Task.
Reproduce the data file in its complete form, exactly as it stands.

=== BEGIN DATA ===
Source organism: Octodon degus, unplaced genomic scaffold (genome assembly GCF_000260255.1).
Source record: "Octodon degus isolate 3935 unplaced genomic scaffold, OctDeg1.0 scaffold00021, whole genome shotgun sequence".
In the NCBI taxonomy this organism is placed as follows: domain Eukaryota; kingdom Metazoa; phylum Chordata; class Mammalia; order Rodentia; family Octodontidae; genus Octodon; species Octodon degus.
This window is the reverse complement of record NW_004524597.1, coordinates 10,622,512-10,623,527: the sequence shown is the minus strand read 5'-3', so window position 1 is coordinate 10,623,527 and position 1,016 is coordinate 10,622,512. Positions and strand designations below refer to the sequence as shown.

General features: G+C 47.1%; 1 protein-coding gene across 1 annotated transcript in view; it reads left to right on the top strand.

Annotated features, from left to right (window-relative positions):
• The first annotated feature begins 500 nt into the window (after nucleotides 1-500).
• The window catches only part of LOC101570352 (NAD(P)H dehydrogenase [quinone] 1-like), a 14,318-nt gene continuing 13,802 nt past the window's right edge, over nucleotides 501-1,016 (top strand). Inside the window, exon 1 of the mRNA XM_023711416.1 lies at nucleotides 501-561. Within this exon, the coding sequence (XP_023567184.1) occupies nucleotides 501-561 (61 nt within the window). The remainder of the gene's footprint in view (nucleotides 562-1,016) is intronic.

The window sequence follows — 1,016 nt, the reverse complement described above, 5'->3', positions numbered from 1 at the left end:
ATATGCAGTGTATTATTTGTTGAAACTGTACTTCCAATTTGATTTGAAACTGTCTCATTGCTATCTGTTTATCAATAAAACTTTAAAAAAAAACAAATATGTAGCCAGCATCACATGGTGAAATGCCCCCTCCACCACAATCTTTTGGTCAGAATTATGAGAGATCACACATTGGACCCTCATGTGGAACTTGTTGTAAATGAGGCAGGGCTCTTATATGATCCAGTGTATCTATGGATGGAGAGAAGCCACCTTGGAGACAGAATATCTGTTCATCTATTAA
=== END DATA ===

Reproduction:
Source organism: Octodon degus, unplaced genomic scaffold (genome assembly GCF_000260255.1).
Source record: "Octodon degus isolate 3935 unplaced genomic scaffold, OctDeg1.0 scaffold00021, whole genome shotgun sequence".
In the NCBI taxonomy this organism is placed as follows: domain Eukaryota; kingdom Metazoa; phylum Chordata; class Mammalia; order Rodentia; family Octodontidae; genus Octodon; species Octodon degus.
This window is the reverse complement of record NW_004524597.1, coordinates 10,622,512-10,623,527: the sequence shown is the minus strand read 5'-3', so window position 1 is coordinate 10,623,527 and position 1,016 is coordinate 10,622,512. Positions and strand designations below refer to the sequence as shown.

General features: G+C 47.1%; 1 protein-coding gene across 1 annotated transcript in view; it reads left to right on the top strand.

Annotated features, from left to right (window-relative positions):
• The first annotated feature begins 500 nt into the window (after nucleotides 1-500).
• The window catches only part of LOC101570352 (NAD(P)H dehydrogenase [quinone] 1-like), a 14,318-nt gene continuing 13,802 nt past the window's right edge, over nucleotides 501-1,016 (top strand). Inside the window, exon 1 of the mRNA XM_023711416.1 lies at nucleotides 501-561. Within this exon, the coding sequence (XP_023567184.1) occupies nucleotides 501-561 (61 nt within the window). The remainder of the gene's footprint in view (nucleotides 562-1,016) is intronic.

The window sequence follows — 1,016 nt, the reverse complement described above, 5'->3', positions numbered from 1 at the left end:
ATATGCAGTGTATTATTTGTTGAAACTGTACTTCCAATTTGATTTGAAACTGTCTCATTGCTATCTGTTTATCAATAAAACTTTAAAAAAAAACAAATATGTAGCCAGCATCACATGGTGAAATGCCCCCTCCACCACAATCTTTTGGTCAGAATTATGAGAGATCACACATTGGACCCTCATGTGGAACTTGTTGTAAATGAGGCAGGGCTCTTATATGATCCAGTGTATCTATGGATGGAGAGAAGCCACCTTGGAGACAGAATATCTGTTCATCTATTAA